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VENICE 2022 Orizzonti

Michal Blaško • Director of Victim

“There is this balance between an intimate story and one about an individual against society”


- VENICE 2022: We chatted to the Slovak filmmaker about his feature debut, in which he takes a deep dive into the xenophobia that’s firmly embedded in society

Michal Blaško • Director of Victim

When the son of a Ukrainian immigrant in the Czech Republic is taken to intensive care, a rumour quickly makes the rounds that he was attacked by local Roma boys. While the right-wing and liberal camps get riled up, the mother and son have to choose how to navigate the situation, ever in fear of their status in the country. We spoke to Michal Blaško about his feature debut, Victim [+see also:
film review
interview: Michal Blaško
film profile
, which has premiered in the Orizzonti section of the 79th Venice International Film Festival.

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Cineuropa: You tend to write about people, mostly outsiders, in difficult situations, encountering xenophobia, bullying or discrimination. What fascinates you about such characters?
Michal Blaško: I think the common denominator among these stories is that there is a strong main character, and we spend some time with her or him. And when there is some kind of borderline situation, we try to understand why he or she decided to react like this. There is this balance between an intimate story and one about an individual against society.

Her story, that of a wronged minority, is hijacked by extremist groups to push back against another minority. Was there any specific incident that inspired you?
There were a few similar incidents: one happened in Slovakia, one in France and one in Italy. What they all have in common is that there were politicians involved, there was a demonstration, and not only were the “hoax” media present, but the general mass media were as well. These were things that we tried to put into the story because we thought that something like this could happen anywhere in the world.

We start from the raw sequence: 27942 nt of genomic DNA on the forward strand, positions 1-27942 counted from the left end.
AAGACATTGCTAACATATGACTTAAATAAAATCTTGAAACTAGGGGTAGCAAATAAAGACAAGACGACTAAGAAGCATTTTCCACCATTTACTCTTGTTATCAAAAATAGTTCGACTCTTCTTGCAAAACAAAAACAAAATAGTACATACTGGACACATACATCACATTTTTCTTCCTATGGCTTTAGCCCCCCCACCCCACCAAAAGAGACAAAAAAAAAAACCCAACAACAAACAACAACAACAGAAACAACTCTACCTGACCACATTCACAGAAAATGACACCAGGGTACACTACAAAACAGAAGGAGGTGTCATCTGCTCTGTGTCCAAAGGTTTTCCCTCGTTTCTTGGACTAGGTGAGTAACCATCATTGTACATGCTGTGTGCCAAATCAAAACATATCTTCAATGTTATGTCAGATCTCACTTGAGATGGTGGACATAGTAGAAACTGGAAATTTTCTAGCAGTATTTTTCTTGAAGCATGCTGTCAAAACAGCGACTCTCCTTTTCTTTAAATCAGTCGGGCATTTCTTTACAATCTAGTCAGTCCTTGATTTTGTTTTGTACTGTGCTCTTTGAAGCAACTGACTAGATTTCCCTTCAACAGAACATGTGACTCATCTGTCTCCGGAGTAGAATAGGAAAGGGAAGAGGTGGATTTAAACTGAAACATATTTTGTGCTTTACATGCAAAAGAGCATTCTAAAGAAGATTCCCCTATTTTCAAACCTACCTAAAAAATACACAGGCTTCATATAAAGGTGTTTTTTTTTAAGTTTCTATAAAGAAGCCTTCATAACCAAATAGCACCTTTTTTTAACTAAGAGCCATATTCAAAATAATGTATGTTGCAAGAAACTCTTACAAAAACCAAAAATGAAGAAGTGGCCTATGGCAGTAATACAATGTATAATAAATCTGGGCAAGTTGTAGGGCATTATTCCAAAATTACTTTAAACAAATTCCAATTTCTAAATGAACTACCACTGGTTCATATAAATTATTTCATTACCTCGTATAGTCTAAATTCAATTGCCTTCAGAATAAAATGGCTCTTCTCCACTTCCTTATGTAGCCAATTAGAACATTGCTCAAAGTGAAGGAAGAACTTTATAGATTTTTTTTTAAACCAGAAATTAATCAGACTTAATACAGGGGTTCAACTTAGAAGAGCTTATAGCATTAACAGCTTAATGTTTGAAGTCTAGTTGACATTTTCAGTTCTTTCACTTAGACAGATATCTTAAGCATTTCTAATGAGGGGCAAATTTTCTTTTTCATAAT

In order to belong, Irina has to trample over other minorities.
Yes; in the beginning, the main characters weren't supposed to be Ukrainians. That happened during the development stage. We thought it might be interesting to also make them part of the minority, which creates this conflict.

Is she selling her soul, or is she just using a flawed system stacked against her to gain security in life?
She is primarily protecting her son. She knows that she has to keep lying because they could lose their chance to get citizenship. And I don't think she’s asking for benefits from society. But she's an interesting character: when she thinks she's doing something bad, she needs to do something good. I don't consider her a bad person.

The fact that the son is lying goes hand in hand with him being afraid of his mum and the whole stress of being an alien in the country.
Exactly. There are just the two of them; they depend on each other. Their circumstances are really difficult. During the premiere of the film, some people totally understood why she decided that she needed to lie.

The extremists in the story jump at this opportunity to hijack the conversation, whereas the politicians are just showering them with gifts. But nobody really cares about the Roma people and the attacks on them.
These right-wing politicians in Slovakia and the Czech Republic have been gaining popularity because they have found a way to be attractive to people who may be frustrated. Situations like these are the perfect opportunity for them. They are also using social media now because they're very good at it. And it’s terrible that they’re so good at it.

The setting for your story could be anywhere in modern-day Europe; you don't really specify the location. That gives it a very universal tone.
Absolutely. We wanted to keep it anonymous and not be specific.

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